I'm Gonna Let My Heart Do the Walking

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"I'm Gonna Let My Heart Do the Walking"
Single by The Supremes
from the album High Energy
ReleasedMarch 16, 1976
GenreDisco, soul
Length3:07 (single version) 3:32 (album version)
4:08 (extended version)
Songwriter(s)Brian Holland
Eddie Holland
Producer(s)Brian Holland
Edward Holland Jr.
The Supremes singles chronology
"Early Morning Love"
"I'm Gonna Let My Heart Do the Walking"
"High Energy"
High Energy track listing
7 tracks
Side one
  1. "High Energy"
  2. "I'm Gonna Let My Heart Do the Walking"
  3. "Only You (Can Love Me Like You Love Me)"
  4. "You Keep Me Moving On"
Side two
  1. "Don't Let My Teardrops Bother You"
  2. "Till the Boat Sails Away" / "I Don't Want to Lose You"
  3. "You're What's Missing in My Life"

"I'm Gonna Let My Heart Do the Walking" is a disco-styled soul single composed by the Holland brothers Eddie and Brian, members of the former Holland–Dozier–Holland team and was released as a single by Motown vocal group The Supremes in 1976 on the Motown label. It was the first single since "Your Heart Belongs to Me" in 1962 to feature four Supremes. It is also notable for being the last top forty single the group would score before they disbanded in 1977.



By 1976, the Supremes were four years without a top 40 recording and were constantly changing group members. After departures from Jean Terrell, Lynda Laurence and Cindy Birdsong - two times within four years - Mary Wilson struggled to keep the group going. After hiring Scherrie Payne, the group found themselves in search of a group member again after Birdsong left due to problems with the group's management team, led by Wilson's husband Pedro Ferrer. After Birdsong split in early 1976, Wilson eventually found another former Wonderlove background singer, multi-vocal talent Susaye Greene to complete the trio again. All of the tracks had been completed with Birdsong, but Greene was brought in to overdub her vocals on two tracks. Among those two were "I'm Gonna Let My Heart Do the Walking". Greene added in a high register vocal reminiscent of her former Wonderlove member Deniece Williams which again made it a different Supremes recording than they were used to. With Greene in the lineup adding in high vocals, Wilson comfortably in the lower vocal regions and Payne with a commanding soprano lead.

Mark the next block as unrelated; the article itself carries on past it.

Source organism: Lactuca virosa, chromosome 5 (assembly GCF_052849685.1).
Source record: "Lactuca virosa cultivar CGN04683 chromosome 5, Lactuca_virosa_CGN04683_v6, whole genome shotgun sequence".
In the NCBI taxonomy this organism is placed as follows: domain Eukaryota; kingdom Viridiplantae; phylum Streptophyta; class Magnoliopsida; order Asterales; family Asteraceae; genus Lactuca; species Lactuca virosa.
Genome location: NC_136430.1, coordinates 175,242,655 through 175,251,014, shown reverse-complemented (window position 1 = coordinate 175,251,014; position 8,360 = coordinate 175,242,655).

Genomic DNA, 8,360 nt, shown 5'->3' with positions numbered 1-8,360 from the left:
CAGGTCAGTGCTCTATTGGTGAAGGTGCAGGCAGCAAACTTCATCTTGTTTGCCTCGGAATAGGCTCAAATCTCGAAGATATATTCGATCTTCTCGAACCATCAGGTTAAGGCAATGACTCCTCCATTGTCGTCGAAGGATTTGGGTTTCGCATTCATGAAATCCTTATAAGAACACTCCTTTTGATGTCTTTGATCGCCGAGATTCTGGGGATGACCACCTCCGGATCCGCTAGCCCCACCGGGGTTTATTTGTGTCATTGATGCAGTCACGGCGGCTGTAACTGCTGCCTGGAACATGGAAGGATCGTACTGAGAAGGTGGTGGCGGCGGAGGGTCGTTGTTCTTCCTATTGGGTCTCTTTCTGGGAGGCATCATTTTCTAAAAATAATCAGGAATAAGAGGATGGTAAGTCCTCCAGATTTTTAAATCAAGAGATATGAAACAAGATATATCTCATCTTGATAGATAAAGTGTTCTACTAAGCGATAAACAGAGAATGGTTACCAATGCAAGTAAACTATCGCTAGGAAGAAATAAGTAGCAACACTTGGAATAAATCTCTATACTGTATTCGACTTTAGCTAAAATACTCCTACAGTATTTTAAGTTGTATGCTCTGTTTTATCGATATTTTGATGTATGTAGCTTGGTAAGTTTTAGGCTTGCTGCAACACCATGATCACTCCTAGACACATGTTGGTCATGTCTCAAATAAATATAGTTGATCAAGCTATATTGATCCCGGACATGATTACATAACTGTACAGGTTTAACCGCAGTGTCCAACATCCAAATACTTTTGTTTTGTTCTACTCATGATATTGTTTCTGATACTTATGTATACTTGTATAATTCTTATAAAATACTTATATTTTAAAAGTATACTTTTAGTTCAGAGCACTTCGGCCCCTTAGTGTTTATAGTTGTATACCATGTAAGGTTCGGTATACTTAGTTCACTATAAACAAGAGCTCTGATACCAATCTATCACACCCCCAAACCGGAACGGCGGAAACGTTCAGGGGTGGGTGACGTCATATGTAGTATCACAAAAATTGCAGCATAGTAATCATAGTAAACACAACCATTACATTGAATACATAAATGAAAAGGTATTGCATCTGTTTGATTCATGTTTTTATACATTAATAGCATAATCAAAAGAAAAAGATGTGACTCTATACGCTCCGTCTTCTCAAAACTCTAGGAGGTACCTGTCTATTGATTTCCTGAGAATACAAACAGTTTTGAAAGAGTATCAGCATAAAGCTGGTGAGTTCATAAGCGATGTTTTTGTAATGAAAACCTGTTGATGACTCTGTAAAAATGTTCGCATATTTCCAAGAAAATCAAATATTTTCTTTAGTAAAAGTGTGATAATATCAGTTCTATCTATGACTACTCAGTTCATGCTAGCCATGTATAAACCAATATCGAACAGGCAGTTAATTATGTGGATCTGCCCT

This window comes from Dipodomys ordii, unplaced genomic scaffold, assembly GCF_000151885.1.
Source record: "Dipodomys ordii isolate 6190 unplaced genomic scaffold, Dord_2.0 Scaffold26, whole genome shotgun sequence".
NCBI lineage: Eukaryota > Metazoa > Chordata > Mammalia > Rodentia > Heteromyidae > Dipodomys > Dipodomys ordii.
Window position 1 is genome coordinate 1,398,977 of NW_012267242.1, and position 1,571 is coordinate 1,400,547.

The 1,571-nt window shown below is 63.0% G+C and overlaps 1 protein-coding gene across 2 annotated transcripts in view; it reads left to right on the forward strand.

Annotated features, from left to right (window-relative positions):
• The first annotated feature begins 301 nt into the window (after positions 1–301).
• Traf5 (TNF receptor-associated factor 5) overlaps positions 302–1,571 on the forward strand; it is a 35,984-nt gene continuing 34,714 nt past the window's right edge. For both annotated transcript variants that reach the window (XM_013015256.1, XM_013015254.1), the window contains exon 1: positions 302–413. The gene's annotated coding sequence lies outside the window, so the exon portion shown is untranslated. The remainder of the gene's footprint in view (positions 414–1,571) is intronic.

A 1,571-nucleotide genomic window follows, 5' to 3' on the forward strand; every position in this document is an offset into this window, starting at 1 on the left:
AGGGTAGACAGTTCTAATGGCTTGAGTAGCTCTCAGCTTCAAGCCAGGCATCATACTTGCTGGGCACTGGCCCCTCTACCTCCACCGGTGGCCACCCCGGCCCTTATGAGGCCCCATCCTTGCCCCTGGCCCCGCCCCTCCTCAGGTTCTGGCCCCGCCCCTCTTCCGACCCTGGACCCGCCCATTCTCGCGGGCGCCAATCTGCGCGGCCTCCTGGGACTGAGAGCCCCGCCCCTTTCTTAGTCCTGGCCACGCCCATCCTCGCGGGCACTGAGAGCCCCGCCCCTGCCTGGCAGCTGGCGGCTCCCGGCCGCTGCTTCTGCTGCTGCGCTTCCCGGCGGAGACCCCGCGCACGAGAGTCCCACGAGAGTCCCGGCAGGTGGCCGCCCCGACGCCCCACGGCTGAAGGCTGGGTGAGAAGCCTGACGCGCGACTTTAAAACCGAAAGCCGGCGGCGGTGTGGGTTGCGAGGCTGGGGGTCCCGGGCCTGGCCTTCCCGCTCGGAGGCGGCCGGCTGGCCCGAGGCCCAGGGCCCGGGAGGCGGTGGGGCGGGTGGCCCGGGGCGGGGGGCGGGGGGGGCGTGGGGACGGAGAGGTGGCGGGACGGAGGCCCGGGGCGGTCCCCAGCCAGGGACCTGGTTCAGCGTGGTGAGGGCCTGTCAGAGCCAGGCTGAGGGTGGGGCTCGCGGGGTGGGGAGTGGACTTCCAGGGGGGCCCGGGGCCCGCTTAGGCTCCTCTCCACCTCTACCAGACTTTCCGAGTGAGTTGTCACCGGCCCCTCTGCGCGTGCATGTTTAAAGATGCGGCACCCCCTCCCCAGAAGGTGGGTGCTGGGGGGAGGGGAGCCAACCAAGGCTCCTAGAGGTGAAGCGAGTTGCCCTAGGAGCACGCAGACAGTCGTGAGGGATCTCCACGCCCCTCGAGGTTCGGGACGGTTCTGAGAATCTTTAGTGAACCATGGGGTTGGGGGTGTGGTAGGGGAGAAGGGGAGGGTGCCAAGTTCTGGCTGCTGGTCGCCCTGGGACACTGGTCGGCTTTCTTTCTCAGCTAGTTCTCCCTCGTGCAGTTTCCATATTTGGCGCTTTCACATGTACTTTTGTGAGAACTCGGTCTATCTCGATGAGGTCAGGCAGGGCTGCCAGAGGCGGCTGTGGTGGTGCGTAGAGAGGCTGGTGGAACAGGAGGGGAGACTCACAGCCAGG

Released in March 1976, the single caught buzz among the group's disco fan base as well as pop and R&B radio, who had since 1973 been shunning from Supremes singles much or less blamed for the dismal promotion by Motown Records' staff. Because of the return of the Holland brothers to Motown and their reunion with the Supremes, hype was created for the single and it soon led to a rare hit for the group heading into the autumn of their heyday. In the UK, Record Mirror published, 'Still searching for a definite sound maybe it could be high vocals with a shuffling Holland - Dozier rhythm. No, of course it's not, but they're in the country, the vocal delivery is excellent and the BBC playing are it?'[1] The single eventually peaked at number 40 on the Billboard Hot 100, number 25 on the R&B singles chart, and hit number three on Billboard's disco chart.[2][3][4] It was also the Supremes' last of thirty-three singles to hit the top 40 nearly thirteen years after first hitting the top 40 with "When the Lovelight Starts Shining Through His Eyes". Less than eighteen months after this single's release, the Supremes officially disbanded.




  1. ^ "Maybes..." (PDF). Record Mirror. May 15, 1976. Retrieved January 2, 2022 – via worldradiohistory.com.
  2. ^ Whitburn, Joel (2007). Top Pop Singles: 1955-2006. Record Research.
  3. ^ "The Supremes: Chart History". Billboard. Retrieved November 6, 2015.
  4. ^ "US Charts > The Supremes". Allmusic. Retrieved 2015-11-06.
  5. ^ "Top RPM Singles: Issue 4289b." RPM. Library and Archives Canada.
  6. ^ "The Supremes Chart History (Hot 100)". Billboard.
  7. ^ "The Supremes Chart History (Hot R&B/Hip-Hop Songs)". Billboard.
  8. ^ "CASH BOX Top 100 Singles". Cashbox. August 14, 1976. Retrieved 5 January 2021.
  9. ^ "The CASH BOX Top 50 In R&B Locations". Cashbox. August 21, 1976. Retrieved 5 January 2021.
  10. ^ "THE SINGLES CHART: Week of August 14, 1976" (PDF). Record World. worldradiohistory.com. August 14, 1976. Retrieved 29 January 2021.
  11. ^ "DISCO FILE TOP 20: Week of May 29, 1976" (PDF). Record World. worldradiohistory.com. May 29, 1976. p. 19. Retrieved 29 January 2021.
  12. ^ "THE R&B SINGLES CHART: Week of August 21, 1976" (PDF). Record World. worldradiohistory.com. August 21, 1976. p. 44. Retrieved 29 January 2021.
  13. ^ a b "Billboard DISCO YEAR END 1976". Billboard. 25 December 1976. p. 42.